Let’s turn the clock back to London in September 2009 and a piece published in the Financial Times.


Off a main road, close by a housing estate in a densely-built corner of south-west London, stands a non-descript 3,000 sq ft industrial unit. It houses two stainless steel fermenting vessels, a large water tank and a neat stack of aluminium casks. Tucked away to the side is a tiny tasting room with a single hand pump serving hoppy Wandle Ale. This is Sambrook’s Brewery in Battersea – one of a number of new microbreweries springing up in the capital.

It was set up 12 months ago by Duncan Sambrook who had been baffled by the lack of craft brewers in the city compared to almost 700 quality craft brewers outside the capital. Fuller, Smith & Turner is now the only major London brewer following the end of production by Young’s in Wandsworth in 2006.

“I grew up in Salisbury and could not see why Wiltshire with 600,000 people had seven breweries while London with millions of people had only a couple,” he says.

A key difference between London and elsewhere, of course, is the high rent. Mr Sambrook says the rent and rates on his Battersea site are three times that of a typical market town. Yet despite this he was convinced the capital was ripe for a new micro-brewer, encouraged by the trend for locally-produced goods. “Our provenance gives us a hook. Customers and landlords always first approach us because we’re local. And primarily our ingredients are all from within 100 miles.”

Unlike many breweries it buys its hops solely from within the UK, currently Herefordshire but the plan is to use Kent as it is even closer, and its barley comes from Hampshire and Wiltshire. The bulky ingredient water is sourced locally and Mr Sambrook is investigating the potential to use nearby bore holes.

Provenance is a key factor behind the current expansion plans of Meantime Brewing Company that is set to re-locate from its south London base (where it produces 12,000 hectolitres or 2.1m pints per annum) to a plant three times the size. This will produce its award-winning brews including London Pale Ale and London Porter that recreates a 1750 recipe.

Alastair Hook, brewer and founder of Meantime Brewing Company, says: “Provenance is central and we’ve a major advantage because whereas a local [brewery] in Norfolk might serve a couple of hundred people we’ve a few million people [to sell to].”

The company makes great play of the capital’s beer heritage. “We’re trying to remind people that London was the brewing capital of the world, where the transition from mediaeval to modern brewing took place,” he explains. Consider that the city was home to 140 breweries in the 1890s.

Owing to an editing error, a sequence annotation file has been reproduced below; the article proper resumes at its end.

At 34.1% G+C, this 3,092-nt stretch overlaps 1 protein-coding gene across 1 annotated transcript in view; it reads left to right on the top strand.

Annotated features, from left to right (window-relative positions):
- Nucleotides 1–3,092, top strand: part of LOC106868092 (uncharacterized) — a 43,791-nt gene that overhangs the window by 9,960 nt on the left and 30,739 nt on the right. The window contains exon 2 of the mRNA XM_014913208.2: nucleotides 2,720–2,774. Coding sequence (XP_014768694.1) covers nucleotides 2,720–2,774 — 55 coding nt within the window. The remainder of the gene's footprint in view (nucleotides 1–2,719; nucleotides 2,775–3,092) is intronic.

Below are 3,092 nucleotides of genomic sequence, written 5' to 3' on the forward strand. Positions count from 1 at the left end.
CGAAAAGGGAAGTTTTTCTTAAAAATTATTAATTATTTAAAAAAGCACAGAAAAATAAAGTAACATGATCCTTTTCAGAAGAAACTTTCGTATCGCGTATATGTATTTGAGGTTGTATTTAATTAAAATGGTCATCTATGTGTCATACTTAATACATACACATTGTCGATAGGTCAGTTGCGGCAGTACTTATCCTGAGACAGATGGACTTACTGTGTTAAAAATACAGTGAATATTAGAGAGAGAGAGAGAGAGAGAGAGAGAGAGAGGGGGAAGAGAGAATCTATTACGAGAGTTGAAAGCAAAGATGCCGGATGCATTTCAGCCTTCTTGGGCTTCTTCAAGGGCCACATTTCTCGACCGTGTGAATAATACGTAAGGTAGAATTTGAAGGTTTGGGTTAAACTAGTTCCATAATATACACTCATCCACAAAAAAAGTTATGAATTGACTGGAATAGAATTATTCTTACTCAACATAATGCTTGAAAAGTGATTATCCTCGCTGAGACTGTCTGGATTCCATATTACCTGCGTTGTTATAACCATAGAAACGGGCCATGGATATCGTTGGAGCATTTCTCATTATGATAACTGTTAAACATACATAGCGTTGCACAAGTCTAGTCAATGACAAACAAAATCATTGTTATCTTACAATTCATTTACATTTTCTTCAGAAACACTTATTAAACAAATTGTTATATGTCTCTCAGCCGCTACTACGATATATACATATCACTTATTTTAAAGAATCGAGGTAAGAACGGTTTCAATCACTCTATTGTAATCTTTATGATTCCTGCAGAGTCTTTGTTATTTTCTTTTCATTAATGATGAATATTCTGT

Another factor that has convinced London’s new brewery owners of the business case for setting up has been the lack of competition in the capital. Mr Sambrook explains: “Around the country there are many more free houses but there are also a lot more breweries competing for their business. We thought we’d struggle to get landlords to take our beer but they’ve embraced it.” In fact they have had to enlist the help of the Society of Independent Brewers (SIBA) Direct Delivery Scheme to transport their goods to Enterprise Inns’ 7,700 pubs.

The success of brewers such as Meantime and Sambrooks has encouraged Andrew Moffat who left his job in the City as a bond trader at Deutsche Bank to set up Redemption Brewery Company.

After finding a unit on an industrial estate in Tottenham, north London, he bought the old brewing equipment from Slater’s Brewery in the Midlands, and armed with the knowledge from a short brewing course, the former trader is confident his business will be a success.

He can take heart from the fortunes of Brodie’s Brewery which makes beers including one which contains orange zest and its best-selling English Best that uses a variety of UK sourced hops. Such is the demand for the beer produced in a former stable block in the back garden of the King William IV pub in Leyton, east London that the pair behind Brodie’s Brewery have come up with an unusual criterion to select pubs to supply their beers. James Brodie and his sister choose only to supply to pubs that are run by “nice people”.

Mr Brodie is confident of the future: “We might buy two more fermenting vessels, add to the staff [of two], and brew four times per week because we could sell a lot more.”

Glynn Davis, editor of Beer Insider